when u look at info…
… maybe it’s you that looks back. This is what Thomas Vander Wal seems to be saying as I type this sitting on the floor at the back of a session called How to Leverage Solipsism.
Among the mind-grabbing threads he’s wrapping at a knitter’s pace around the room are questions of portability and ubiquity of information, and the related, if unwieldily-termed issue of “refindability.”
If we do have a “personal info cloud” around us – like Pig Pen with a PDA? – then which parts of this info do we want at our fingertips and what devices and protocols can we we use to get at it fast.
Vander Wal did a quick audience poll on who had ever emailed info to themselves just to keep track of it. Haven’t you? How’d he know that I’d cut and paste the South By Southwest registration location into an email last night so I could send it to myself at work and get it on my Blackberry?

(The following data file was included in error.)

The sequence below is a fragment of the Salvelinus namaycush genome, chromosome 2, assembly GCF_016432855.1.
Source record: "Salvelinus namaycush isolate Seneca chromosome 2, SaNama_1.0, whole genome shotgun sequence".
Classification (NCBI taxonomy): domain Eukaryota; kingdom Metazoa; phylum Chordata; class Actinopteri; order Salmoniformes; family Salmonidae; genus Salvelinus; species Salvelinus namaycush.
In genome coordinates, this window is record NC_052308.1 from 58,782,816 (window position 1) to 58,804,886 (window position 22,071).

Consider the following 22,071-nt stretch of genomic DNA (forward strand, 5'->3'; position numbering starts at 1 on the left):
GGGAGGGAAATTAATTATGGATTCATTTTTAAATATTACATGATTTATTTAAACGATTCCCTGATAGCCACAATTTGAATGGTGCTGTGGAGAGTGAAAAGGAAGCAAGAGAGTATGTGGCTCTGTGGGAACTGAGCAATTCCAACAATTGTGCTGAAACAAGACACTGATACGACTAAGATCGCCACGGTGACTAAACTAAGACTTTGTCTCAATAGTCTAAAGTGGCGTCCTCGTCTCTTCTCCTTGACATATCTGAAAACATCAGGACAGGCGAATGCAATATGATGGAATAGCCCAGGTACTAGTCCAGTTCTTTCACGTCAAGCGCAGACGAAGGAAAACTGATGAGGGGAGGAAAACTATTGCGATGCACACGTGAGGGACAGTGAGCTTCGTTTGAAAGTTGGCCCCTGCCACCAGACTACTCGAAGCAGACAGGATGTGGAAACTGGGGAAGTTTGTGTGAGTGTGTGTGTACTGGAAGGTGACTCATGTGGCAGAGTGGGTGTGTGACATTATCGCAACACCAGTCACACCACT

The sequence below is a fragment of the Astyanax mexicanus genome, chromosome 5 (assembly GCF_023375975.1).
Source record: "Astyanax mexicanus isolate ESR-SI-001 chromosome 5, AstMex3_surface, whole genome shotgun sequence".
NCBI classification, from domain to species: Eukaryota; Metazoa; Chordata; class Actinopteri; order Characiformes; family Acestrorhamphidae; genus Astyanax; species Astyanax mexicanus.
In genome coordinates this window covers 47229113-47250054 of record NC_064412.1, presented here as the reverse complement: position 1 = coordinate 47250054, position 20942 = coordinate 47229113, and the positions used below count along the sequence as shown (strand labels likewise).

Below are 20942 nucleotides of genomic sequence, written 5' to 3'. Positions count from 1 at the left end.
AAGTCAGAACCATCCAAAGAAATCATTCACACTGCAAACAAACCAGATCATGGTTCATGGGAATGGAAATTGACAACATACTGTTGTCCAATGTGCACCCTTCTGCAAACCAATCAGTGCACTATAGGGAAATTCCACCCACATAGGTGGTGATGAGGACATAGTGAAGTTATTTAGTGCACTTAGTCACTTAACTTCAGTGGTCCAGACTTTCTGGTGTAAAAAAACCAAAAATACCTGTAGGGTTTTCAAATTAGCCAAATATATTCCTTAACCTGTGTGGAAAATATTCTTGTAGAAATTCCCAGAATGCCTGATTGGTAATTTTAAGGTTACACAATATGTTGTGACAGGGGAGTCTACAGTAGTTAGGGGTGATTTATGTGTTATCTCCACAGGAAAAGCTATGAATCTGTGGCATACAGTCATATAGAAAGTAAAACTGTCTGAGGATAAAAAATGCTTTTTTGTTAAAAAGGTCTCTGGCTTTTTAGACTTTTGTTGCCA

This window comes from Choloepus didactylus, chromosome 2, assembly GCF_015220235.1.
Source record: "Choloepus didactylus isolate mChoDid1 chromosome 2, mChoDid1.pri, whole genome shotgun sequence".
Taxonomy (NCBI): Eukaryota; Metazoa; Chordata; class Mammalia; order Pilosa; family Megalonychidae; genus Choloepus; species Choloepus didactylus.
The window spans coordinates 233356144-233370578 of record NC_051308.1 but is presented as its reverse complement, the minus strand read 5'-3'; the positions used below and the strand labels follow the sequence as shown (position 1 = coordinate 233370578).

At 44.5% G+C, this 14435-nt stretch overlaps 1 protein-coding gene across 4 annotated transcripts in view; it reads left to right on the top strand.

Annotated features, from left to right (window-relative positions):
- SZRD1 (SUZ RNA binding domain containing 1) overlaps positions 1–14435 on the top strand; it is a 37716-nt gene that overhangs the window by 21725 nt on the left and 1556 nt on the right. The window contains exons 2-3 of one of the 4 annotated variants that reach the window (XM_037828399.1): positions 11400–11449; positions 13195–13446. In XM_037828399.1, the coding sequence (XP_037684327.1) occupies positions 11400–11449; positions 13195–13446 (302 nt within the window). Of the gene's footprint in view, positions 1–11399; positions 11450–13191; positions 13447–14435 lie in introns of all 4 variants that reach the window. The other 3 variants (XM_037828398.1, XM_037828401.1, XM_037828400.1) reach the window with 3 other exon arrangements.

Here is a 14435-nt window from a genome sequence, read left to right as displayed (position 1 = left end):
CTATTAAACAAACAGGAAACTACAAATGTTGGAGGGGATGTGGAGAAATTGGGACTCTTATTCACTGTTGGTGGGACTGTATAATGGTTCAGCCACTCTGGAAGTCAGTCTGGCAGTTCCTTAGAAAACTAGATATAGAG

No offense to the folks at Identity Commons or the Augmented Social Network. But it seems to me that the info I want, use, and trade with others and myself is a richer portrait of me than any deliberate, painstakingly considered “Identity” that I craft using screen names, avatars, photos and, God forbid, personal statements.
Of course, I’m developing a whole new perspective on this at my new job. If, as Vander Wal predicts, we are heading toward personal aggregation “across everything,” how secure is that everything and how porous and pore-level a portrait are we posting out there?
Panelist Don Turnbull of UT Austin just quoted a phrased used at amazon: “People are great data points.” That type of data is appealing, in its Google-like credibilty, but also kind of unsettling.